Technical drawings are another important part of the Collection, especially for those who are working on their boat. While the Museum has drawings for most of the boats, what is available varies from model to model. Some of the most common are shop drawings (top-down and side views of the boat showing technical information), hull lines (showing the lofting of the hull), and deck arrangement and profiles (top-down and side views of the boat, including the interior layout). These can help understand a boat’s layout. For ease of access, lists of what drawings are available for each boat have been compiled and can be provided upon request.


Sketch drawing of 1964 Chris-Craft Super Sport seat detai.

1964 18-foot Super Sport seat detail. BMS50392 courtesy of The Mariners’ Museum and Park, Newport News, Virginia.

Between the sales catalogs (1925-1988) and more than 25,000 production and sales photographs, the Museum has an image of just about every boat built between 1922 and 1982. The photographs were often used for marketing purposes, and they show the boats on the water, many times with models, including the famous Chris-Craft girls, aboard. Other images show various Chris-Craft plants, early boat shows, celebrities aboard the boats, and myriad aspects of the manufacturing process. The photographs are black and white, but some used in sales catalogs were colorized. Many of the early sales catalogs were also in black and white, but starting in the late 1940s they began to incorporate more color to enhance the presentation of the boats. The Collection does not contain color samples, so these colorized images are sometimes the only reference to actual colors. The catalogs would also briefly describe each boat’s features and available equipment.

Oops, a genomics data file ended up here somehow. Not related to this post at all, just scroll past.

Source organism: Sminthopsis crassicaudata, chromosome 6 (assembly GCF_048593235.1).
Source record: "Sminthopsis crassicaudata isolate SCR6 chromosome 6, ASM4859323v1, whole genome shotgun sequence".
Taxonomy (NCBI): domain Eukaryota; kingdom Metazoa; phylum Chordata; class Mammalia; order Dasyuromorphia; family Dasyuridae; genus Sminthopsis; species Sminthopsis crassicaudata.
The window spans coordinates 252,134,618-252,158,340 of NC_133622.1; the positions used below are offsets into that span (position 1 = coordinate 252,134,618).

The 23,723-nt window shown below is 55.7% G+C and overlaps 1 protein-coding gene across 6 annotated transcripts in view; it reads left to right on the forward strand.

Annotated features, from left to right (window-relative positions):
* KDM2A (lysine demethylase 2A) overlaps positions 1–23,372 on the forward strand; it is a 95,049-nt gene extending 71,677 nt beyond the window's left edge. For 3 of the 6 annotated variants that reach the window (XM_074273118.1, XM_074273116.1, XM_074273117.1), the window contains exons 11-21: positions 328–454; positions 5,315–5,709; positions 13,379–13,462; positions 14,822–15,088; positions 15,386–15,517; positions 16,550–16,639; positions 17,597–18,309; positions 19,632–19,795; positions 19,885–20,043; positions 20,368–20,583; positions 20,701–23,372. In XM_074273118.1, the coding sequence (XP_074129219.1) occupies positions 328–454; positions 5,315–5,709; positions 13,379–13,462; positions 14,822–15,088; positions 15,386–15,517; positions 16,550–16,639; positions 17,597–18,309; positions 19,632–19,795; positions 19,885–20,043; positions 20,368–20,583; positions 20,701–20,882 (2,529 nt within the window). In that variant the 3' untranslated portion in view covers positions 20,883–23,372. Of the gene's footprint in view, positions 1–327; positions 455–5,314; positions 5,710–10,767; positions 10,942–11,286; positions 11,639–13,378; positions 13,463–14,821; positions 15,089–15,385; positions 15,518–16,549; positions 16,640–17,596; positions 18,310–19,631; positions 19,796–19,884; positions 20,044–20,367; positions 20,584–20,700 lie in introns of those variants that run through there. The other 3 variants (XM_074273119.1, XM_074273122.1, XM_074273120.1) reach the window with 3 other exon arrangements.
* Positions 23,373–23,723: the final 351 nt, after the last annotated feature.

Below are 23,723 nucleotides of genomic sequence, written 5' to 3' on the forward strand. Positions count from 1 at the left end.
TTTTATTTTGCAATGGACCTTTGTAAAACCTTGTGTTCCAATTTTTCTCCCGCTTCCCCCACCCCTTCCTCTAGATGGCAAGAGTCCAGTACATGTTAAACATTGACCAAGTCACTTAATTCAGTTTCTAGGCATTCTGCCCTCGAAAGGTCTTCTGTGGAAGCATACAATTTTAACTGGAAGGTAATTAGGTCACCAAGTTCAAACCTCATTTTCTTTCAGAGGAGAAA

1942 36-foot WWII Chris-Craft Landing Craft.

1942 36-foot WWII 8000th Landing Boat. PI2274 courtesy of The Mariners’ Museum and Park, Newport News, Virginia.